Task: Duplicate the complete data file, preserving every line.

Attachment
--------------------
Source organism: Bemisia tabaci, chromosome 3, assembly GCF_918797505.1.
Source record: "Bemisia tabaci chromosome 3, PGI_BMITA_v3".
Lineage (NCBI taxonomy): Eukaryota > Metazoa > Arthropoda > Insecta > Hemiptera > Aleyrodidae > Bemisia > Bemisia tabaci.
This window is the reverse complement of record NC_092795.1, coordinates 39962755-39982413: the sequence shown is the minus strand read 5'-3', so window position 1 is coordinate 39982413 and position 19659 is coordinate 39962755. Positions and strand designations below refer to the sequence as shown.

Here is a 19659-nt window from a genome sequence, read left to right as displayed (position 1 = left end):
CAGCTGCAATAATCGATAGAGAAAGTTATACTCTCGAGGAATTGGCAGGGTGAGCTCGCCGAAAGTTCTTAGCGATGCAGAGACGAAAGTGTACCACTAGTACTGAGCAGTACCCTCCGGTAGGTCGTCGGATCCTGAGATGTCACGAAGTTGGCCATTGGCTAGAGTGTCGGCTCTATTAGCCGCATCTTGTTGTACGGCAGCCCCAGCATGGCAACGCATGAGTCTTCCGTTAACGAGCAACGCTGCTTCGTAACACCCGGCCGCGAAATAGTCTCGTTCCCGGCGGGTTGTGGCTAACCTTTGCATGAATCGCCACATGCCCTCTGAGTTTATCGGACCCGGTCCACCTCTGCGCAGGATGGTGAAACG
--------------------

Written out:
Source organism: Bemisia tabaci, chromosome 3, assembly GCF_918797505.1.
Source record: "Bemisia tabaci chromosome 3, PGI_BMITA_v3".
Lineage (NCBI taxonomy): Eukaryota > Metazoa > Arthropoda > Insecta > Hemiptera > Aleyrodidae > Bemisia > Bemisia tabaci.
This window is the reverse complement of record NC_092795.1, coordinates 39962755-39982413: the sequence shown is the minus strand read 5'-3', so window position 1 is coordinate 39982413 and position 19659 is coordinate 39962755. Positions and strand designations below refer to the sequence as shown.

Here is a 19659-nt window from a genome sequence, read left to right as displayed (position 1 = left end):
CAGCTGCAATAATCGATAGAGAAAGTTATACTCTCGAGGAATTGGCAGGGTGAGCTCGCCGAAAGTTCTTAGCGATGCAGAGACGAAAGTGTACCACTAGTACTGAGCAGTACCCTCCGGTAGGTCGTCGGATCCTGAGATGTCACGAAGTTGGCCATTGGCTAGAGTGTCGGCTCTATTAGCCGCATCTTGTTGTACGGCAGCCCCAGCATGGCAACGCATGAGTCTTCCGTTAACGAGCAACGCTGCTTCGTAACACCCGGCCGCGAAATAGTCTCGTTCCCGGCGGGTTGTGGCTAACCTTTGCATGAATCGCCACATGCCCTCTGAGTTTATCGGACCCGGTCCACCTCTGCGCAGGATGGTGAAACG